How To Address High Intermetatarsal Angles In Bunion Surgery
- Volume 25 - Issue 12 - December 2012
- 10739 reads
- 1 comments
Given that high intermetatarsal angles can complicate hallux valgus correction, these authors discuss key preoperative considerations, highlight important aspects of corrective procedures and provide pearls on dealing with complications and postoperative protocols.
Hallux valgus is a common condition that foot and ankle surgeons treat and it affects a wide range of age groups. As hallux valgus can affect an adolescent athlete, a middle-aged female or an elderly patient with rheumatoid arthritis, the presentation of hallux valgus can vary. Additionally, there are varying degrees of severity with the deformity. More severe deformities may limit a patient’s daily activities and cause extreme discomfort through excessive inflammation and instability in and around the metatarsophalangeal joint (MPJ).1
When we consider the severe bunion deformity and high intermetatarsal angles, we have to think beyond a simple “hallux valgus” correction. With severe deformity, often a significant widening of the first and second intermetatarsal angle is present. This can result from advanced arthrosis or instability of the first tarsometatarsal joint. In some cases, there is increased instability between the first and second cuneiforms as well, exacerbating the medial column hypermobility. Equinus contracture of the triceps surae may also be a contributing pathology and one needs to address this.
Our surgical procedures are aided by specific radiographic parameters but the clinical evaluation plays an important role as well. When evaluating these patients, it is important to treat the causative factor in order to prevent under-correction or recurrence of the deformity. If one does not address the proximal apex of the deformity with either osteotomies or fusions, the deformity with or without pain will recur. The apex of many high angle hallux valgus deformities lies at the tarsometatarsal joint. Accordingly, correction often starts there.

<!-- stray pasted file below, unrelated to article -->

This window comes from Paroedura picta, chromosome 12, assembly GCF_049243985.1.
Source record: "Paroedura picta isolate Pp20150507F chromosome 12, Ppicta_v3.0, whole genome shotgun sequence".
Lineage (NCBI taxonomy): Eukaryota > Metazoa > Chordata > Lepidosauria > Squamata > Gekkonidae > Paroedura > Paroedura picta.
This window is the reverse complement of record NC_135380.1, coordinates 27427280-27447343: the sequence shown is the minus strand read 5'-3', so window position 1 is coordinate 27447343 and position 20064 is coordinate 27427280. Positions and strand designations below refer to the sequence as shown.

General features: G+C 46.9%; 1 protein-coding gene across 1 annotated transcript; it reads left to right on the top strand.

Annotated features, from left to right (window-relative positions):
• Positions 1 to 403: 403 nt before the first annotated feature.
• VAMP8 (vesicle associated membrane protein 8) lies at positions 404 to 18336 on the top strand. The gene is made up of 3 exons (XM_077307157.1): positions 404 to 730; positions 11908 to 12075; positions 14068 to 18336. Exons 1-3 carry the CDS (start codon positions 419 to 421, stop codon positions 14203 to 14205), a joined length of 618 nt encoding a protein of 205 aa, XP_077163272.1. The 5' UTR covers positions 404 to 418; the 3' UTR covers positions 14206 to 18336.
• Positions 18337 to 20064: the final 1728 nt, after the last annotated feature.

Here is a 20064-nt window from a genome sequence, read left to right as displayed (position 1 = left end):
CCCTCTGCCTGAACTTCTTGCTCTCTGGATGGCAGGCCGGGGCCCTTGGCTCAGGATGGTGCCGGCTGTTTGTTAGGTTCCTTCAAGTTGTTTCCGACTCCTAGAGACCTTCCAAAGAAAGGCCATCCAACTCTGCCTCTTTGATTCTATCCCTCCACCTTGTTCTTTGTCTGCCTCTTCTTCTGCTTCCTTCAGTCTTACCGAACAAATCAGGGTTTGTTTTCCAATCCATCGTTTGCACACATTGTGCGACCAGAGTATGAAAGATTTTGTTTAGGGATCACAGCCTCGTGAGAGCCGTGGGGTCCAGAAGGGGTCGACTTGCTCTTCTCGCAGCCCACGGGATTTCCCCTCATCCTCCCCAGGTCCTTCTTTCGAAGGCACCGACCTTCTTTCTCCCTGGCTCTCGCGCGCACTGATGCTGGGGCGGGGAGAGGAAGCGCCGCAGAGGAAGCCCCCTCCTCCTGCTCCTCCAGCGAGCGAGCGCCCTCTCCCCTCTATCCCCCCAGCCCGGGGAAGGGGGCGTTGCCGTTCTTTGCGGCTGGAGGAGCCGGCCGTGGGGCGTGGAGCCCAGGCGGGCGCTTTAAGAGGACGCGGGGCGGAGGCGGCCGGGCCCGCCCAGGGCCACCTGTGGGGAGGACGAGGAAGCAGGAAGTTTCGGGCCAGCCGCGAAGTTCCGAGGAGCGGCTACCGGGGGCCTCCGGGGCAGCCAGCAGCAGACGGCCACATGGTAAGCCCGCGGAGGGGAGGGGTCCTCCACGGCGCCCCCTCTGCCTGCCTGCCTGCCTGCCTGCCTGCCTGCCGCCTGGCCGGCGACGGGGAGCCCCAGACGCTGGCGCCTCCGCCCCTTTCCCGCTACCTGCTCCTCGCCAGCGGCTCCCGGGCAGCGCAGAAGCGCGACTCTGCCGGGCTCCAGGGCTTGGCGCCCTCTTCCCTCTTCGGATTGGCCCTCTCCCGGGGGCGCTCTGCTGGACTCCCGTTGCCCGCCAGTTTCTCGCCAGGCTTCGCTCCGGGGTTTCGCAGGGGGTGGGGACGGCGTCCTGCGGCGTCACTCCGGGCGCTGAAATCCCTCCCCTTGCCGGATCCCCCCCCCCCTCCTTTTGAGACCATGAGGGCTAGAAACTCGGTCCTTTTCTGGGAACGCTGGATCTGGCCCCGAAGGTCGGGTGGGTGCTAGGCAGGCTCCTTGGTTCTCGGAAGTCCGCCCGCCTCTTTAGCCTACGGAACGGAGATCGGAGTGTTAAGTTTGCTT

The original Lapidus procedure, described in 1934, aimed to address the metatarsus primus varus arising from first tarsometatarsal hypermobility.2 Therefore, it is important to thoroughly evaluate the patient clinically in order to determine the driving force of the deformity. One can address instability at the first tarsometatarsal joint and medial column with a primary arthrodesis and, if necessary, adjunctive procedures.3
Pertinent Pointers On The Preoperative Evaluation
After a thorough medical history and focused physical examination, one can determine the etiology of the patient’s hallux valgus. Adolescents with the juvenile bunion deformity have a genetic predisposition and often have significant hypermobility or ligamentous laxity. There is usually minimal pain associated with the bunion and patients do not become aware of the problem until their late teens. If they present at a younger age with a severe deformity and the growth plate is open, we try to wait until the growth plate closes in order to perform our definitive procedures. Adults often have more severe cases and concomitantly have a worse clinical presentation.
In either situation, it is important to understand the whole picture. What is driving the patient’s deformity? Which joints are involved? Determine if it is just the MPJ, the tarsometatarsal joint or the intercuneiform articulation that are involved. Is there underlying inflammatory or degenerative arthritis? Is there pes plano valgus? Ascertaining these critical aspects of the overall foot structure will determine if one needs to perform additional procedures alongside a first tarsometatarsal arthrodesis.